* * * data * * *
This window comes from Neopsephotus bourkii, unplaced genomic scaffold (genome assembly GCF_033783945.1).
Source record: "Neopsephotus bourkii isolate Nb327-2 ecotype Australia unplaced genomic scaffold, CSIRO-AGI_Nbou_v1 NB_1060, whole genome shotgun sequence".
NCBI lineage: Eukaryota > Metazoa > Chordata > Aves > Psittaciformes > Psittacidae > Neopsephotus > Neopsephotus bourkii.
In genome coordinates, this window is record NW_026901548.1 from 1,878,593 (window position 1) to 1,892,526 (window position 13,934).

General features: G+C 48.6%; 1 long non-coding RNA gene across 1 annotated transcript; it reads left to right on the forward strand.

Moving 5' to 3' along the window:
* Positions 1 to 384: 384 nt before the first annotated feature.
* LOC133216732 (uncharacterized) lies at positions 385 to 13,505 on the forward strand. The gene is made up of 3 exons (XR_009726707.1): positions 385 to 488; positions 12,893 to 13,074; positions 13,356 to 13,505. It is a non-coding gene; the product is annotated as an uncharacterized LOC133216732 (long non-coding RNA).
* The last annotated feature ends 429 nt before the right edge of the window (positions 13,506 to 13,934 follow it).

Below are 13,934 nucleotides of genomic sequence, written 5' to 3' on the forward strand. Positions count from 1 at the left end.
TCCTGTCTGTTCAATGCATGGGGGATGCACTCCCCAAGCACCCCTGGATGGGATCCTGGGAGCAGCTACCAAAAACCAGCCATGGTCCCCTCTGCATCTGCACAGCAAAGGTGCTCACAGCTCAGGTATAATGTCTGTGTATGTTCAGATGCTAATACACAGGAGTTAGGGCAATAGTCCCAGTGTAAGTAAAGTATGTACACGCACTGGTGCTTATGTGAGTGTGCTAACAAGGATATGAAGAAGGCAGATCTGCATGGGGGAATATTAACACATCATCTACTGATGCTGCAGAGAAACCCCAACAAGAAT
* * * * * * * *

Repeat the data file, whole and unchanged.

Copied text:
This window comes from Neopsephotus bourkii, unplaced genomic scaffold (genome assembly GCF_033783945.1).
Source record: "Neopsephotus bourkii isolate Nb327-2 ecotype Australia unplaced genomic scaffold, CSIRO-AGI_Nbou_v1 NB_1060, whole genome shotgun sequence".
NCBI lineage: Eukaryota > Metazoa > Chordata > Aves > Psittaciformes > Psittacidae > Neopsephotus > Neopsephotus bourkii.
In genome coordinates, this window is record NW_026901548.1 from 1,878,593 (window position 1) to 1,892,526 (window position 13,934).

General features: G+C 48.6%; 1 long non-coding RNA gene across 1 annotated transcript; it reads left to right on the forward strand.

Moving 5' to 3' along the window:
* Positions 1 to 384: 384 nt before the first annotated feature.
* LOC133216732 (uncharacterized) lies at positions 385 to 13,505 on the forward strand. The gene is made up of 3 exons (XR_009726707.1): positions 385 to 488; positions 12,893 to 13,074; positions 13,356 to 13,505. It is a non-coding gene; the product is annotated as an uncharacterized LOC133216732 (long non-coding RNA).
* The last annotated feature ends 429 nt before the right edge of the window (positions 13,506 to 13,934 follow it).

Below are 13,934 nucleotides of genomic sequence, written 5' to 3' on the forward strand. Positions count from 1 at the left end.
TCCTGTCTGTTCAATGCATGGGGGATGCACTCCCCAAGCACCCCTGGATGGGATCCTGGGAGCAGCTACCAAAAACCAGCCATGGTCCCCTCTGCATCTGCACAGCAAAGGTGCTCACAGCTCAGGTATAATGTCTGTGTATGTTCAGATGCTAATACACAGGAGTTAGGGCAATAGTCCCAGTGTAAGTAAAGTATGTACACGCACTGGTGCTTATGTGAGTGTGCTAACAAGGATATGAAGAAGGCAGATCTGCATGGGGGAATATTAACACATCATCTACTGATGCTGCAGAGAAACCCCAACAAGAAT